Le Flambeau School of Driving 2017-01-16T22:06:27+00:00

Project Description

Le Flambeau School of Driving


After designing the cover of Miracle Motors, Peggy Morrison asked me to design the entirety of her new book, Le Flambeau School of Driving. She wrote this one in the same manner as the preceding book, compiling stories form her life as a form of narrative theology—teaching by example about going far and going deep with God.

This idea of “going far and going deep” was the central idea behind the book design. The phrase “reckless abandon” kept surfacing as we talked about leaning into life on God’s terms, because God rarely calls us to what is comfortable or easy. God teaches us “on the job” and uses our very weakness to let God show through. Discussing these things, Peggy came up with the idea of a rocket ship with “student driver” on it. This image perfectly captures the kind of reckless abandon she writes about.


To keep some visual continuity between this book and the last, I used the same illustration style—ink drawing with digital watercolor.

The mystery and marvel of space travel was never greater than at the height of the space age in the 1960s. Images, color palettes, and type from this period inspired the cover.

As with Miracle Motors I tried to integrate the title with the illustration. In this case, the title (which doubles as the name of a school) would be on the rocket itself, as if this rocket were driving school property (complete with “student driver” stickers). I settled on a long thin rocket because it seemed less “cartoonish” and more closely resembled an actual rocket. It also accommodated the length of the title.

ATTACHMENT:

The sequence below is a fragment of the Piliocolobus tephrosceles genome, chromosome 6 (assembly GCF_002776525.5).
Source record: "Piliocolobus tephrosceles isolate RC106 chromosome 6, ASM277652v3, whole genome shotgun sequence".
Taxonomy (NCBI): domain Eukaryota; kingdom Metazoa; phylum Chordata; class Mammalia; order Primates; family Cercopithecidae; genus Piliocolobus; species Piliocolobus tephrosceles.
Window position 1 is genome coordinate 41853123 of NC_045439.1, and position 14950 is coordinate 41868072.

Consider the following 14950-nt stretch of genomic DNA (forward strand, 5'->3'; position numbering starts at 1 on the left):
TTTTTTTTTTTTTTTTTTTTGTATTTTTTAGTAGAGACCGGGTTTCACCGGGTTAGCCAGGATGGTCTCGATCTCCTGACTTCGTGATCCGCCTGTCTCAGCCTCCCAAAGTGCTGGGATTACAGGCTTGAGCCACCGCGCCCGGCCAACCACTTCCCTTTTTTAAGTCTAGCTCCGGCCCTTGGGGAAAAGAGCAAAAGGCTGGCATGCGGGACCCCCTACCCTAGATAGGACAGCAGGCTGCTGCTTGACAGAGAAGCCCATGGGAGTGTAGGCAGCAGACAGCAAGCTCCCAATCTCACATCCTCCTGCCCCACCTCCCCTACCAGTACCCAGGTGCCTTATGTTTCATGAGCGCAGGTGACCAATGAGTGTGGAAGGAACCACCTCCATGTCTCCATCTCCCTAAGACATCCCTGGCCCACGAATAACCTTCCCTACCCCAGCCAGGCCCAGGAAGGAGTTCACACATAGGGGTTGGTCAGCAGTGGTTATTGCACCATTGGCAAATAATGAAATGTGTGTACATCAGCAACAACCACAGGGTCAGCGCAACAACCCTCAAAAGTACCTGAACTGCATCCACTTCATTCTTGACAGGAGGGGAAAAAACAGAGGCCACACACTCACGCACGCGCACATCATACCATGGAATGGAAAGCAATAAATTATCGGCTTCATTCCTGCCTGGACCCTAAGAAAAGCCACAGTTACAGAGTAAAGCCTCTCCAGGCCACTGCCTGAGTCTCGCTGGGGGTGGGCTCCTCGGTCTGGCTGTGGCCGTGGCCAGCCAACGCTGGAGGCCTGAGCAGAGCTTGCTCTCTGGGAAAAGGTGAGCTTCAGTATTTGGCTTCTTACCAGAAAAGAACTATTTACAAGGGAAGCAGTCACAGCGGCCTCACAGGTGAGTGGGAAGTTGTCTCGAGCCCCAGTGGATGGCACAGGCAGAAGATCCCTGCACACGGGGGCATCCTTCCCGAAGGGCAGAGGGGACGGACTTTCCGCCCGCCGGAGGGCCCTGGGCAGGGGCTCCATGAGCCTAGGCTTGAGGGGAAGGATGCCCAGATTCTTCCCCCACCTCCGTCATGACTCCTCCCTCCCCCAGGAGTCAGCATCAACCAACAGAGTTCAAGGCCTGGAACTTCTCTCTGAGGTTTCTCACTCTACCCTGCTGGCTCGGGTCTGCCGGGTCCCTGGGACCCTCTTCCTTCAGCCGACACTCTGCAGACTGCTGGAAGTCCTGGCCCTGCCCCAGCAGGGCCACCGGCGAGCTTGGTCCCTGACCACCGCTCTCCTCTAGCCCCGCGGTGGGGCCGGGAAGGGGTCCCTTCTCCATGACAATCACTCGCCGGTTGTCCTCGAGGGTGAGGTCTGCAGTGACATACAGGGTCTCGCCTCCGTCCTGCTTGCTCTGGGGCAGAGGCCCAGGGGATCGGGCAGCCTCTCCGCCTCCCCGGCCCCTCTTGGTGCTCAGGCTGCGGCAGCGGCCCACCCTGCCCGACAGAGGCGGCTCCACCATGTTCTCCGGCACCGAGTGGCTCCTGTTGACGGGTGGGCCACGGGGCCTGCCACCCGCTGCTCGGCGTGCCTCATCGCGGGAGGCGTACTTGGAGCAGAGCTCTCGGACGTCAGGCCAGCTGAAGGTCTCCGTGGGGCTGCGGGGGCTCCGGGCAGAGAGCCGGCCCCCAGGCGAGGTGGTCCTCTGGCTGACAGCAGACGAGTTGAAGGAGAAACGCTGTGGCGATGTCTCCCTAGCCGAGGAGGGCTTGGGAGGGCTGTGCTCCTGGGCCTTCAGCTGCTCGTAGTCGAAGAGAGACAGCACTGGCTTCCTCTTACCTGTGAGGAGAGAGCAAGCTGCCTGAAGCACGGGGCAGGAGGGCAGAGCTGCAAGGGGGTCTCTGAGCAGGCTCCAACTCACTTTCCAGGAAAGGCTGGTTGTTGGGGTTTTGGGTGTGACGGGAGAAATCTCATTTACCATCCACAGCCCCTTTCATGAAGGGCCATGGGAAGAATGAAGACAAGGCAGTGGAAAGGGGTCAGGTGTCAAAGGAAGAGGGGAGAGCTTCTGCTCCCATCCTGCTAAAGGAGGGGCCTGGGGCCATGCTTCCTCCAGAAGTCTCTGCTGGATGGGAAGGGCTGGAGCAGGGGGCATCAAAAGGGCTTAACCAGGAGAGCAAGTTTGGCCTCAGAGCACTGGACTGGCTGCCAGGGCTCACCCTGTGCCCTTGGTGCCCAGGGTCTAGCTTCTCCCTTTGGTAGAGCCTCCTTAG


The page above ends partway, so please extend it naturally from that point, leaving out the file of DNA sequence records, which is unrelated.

In the illustration the planet is lit but the sky is dark, implying a non-earth planet. This presumably puts the student driver astronaut far out of her/his depth and comfort zone. (Go far, go deep.)

I always try to integrate the UPC into my designs, rather than just awkwardly slapping it on. In this case the UPC is part of the astronaut’s pack.

For the lettering I tried to mimic signage script from the ‘60s and tall thin gothic lettering. Compressed gothic type was used extensively in publications from NASA.

Text Block

Text was set in Grad, a face from Mark Simonson Studio inspired by Century Schoolbook—again rooted in 1960s type themes. The text face was chosen in part based on the author’s desire for a Q with a tail that loops over the bottom of the bowl.

Headings were set in Franklin Gothic URW Condensed—tying it to the condensed gothic lettering on the cover.

The way the book is divided is a bit unusual; it has chapters with sections, and some sections have subsections. The sections and subsections made the table of contents a bit of a challenge.

I built visual hierarchy appropriate to the content while taking into consideration the page count.